“Even though Chad's going to be pissed off, (the administration) will get away with it, though it’s so shortsighted to do this to the country with some of your most reliable troops,” he said. “It wouldn’t surprise me if in three months they quietly take Chad off the list again.”
The announcement comes a week before the annual Trans-Saharan Counterterrorism Partnership conference organized by the State and Defense Departments in Washington, DC. While Chadian partners are invited and expected to participate, as they have in previous years, it could be rather awkward this time around. Citizens of Chad will be restricted from entering the United States starting on Oct. 18.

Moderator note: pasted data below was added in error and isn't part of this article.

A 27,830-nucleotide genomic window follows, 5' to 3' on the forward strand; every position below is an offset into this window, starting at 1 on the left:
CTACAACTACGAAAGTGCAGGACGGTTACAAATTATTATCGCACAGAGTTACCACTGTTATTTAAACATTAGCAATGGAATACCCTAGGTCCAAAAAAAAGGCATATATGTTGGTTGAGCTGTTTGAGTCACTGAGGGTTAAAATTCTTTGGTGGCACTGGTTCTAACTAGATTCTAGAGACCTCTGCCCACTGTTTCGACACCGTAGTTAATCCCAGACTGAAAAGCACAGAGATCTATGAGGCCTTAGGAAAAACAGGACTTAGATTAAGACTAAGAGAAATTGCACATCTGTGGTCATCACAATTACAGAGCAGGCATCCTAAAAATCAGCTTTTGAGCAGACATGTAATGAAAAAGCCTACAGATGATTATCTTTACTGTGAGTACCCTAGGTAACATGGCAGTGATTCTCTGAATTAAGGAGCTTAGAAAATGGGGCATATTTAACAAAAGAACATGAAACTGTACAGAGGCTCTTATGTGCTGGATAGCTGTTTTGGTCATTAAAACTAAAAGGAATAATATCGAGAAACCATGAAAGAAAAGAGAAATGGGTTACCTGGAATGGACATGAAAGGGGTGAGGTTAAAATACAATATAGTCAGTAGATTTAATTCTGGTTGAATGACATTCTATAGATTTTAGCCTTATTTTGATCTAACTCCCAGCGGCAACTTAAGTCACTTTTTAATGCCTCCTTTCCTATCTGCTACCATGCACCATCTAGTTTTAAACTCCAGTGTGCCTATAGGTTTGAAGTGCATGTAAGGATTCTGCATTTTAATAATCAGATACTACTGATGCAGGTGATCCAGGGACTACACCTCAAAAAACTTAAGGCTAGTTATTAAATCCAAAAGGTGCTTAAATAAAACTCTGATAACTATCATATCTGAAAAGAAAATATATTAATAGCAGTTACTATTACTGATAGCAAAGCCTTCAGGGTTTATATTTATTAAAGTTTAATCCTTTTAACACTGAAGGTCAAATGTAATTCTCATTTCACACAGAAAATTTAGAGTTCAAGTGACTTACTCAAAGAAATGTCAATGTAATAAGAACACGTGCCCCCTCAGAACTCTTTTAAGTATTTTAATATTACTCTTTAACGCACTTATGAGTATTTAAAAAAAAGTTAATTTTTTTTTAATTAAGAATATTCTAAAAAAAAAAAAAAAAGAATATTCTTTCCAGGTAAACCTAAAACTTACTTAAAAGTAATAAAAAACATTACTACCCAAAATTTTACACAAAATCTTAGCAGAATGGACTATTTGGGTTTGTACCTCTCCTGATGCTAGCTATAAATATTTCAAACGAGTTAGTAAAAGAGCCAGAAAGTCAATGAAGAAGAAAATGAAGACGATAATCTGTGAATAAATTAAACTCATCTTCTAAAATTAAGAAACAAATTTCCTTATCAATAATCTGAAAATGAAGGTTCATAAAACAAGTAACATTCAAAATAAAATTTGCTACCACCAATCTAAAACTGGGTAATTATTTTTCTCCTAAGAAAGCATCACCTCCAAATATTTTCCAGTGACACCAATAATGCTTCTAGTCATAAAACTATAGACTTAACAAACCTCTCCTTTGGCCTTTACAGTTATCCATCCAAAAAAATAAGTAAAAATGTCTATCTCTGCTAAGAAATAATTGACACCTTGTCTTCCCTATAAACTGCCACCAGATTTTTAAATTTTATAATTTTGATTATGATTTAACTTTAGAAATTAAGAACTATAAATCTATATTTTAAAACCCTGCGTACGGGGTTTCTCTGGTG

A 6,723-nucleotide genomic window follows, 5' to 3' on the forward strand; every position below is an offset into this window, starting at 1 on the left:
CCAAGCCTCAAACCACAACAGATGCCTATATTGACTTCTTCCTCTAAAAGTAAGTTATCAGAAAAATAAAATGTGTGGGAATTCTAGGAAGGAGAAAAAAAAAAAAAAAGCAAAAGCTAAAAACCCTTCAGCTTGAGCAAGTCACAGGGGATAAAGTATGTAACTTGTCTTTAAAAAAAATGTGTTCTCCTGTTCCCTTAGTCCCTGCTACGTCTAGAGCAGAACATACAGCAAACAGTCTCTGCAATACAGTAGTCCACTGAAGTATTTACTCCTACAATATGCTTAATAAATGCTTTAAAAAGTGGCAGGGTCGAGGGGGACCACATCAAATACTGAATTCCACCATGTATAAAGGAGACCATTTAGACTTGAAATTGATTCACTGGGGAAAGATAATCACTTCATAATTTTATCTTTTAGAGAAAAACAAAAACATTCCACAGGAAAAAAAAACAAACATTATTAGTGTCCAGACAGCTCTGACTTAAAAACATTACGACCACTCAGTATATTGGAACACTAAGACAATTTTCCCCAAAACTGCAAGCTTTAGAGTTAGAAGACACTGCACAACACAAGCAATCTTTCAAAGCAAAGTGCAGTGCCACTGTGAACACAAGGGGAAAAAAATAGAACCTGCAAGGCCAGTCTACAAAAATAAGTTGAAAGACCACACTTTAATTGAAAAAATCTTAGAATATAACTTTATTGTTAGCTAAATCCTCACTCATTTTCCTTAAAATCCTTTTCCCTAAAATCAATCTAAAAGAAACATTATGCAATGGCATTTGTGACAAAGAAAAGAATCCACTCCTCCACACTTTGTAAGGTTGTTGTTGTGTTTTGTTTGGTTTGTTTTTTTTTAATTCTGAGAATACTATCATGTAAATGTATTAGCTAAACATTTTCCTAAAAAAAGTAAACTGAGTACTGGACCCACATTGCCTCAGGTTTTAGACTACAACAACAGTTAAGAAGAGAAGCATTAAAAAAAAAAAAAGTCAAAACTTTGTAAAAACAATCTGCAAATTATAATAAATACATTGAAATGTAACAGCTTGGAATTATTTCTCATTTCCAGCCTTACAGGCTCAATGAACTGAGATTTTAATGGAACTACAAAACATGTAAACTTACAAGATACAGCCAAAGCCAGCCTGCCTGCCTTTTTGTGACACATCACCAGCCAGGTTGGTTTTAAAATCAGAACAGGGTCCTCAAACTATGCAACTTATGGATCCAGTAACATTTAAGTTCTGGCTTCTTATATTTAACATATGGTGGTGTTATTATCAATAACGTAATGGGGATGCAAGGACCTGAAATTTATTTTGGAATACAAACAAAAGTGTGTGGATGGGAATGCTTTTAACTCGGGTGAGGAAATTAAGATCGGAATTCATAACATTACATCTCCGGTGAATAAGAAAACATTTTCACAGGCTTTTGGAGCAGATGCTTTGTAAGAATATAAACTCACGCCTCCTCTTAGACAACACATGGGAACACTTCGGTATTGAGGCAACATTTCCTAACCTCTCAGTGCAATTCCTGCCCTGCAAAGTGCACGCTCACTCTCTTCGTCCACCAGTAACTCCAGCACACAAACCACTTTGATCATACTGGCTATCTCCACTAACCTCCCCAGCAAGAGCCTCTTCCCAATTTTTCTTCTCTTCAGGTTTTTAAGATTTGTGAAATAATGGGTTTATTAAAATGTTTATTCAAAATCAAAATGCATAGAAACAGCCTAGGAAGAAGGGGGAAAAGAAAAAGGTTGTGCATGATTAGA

The Department of Homeland Security and the White House did not respond to questions on how the decision to include Chad in the travel ban was reached. Experts on Monday pointed to the still-empty positions at the State Department and the Pentagon, where political appointees with expertise in the region would usually weigh in.
The State Department so far has 24 confirmed appointees out of 148 key positions. Eighty of them, including Assistant Secretary for African Affairs, have no nominee. The Pentagon has 15 confirmed posts out of 54.
Mark reported from Dakar, Senegal.
The fine levied against ExxonMobile in a dispute over tax payments was $74 billion. An earlier version of this post misstated the figure.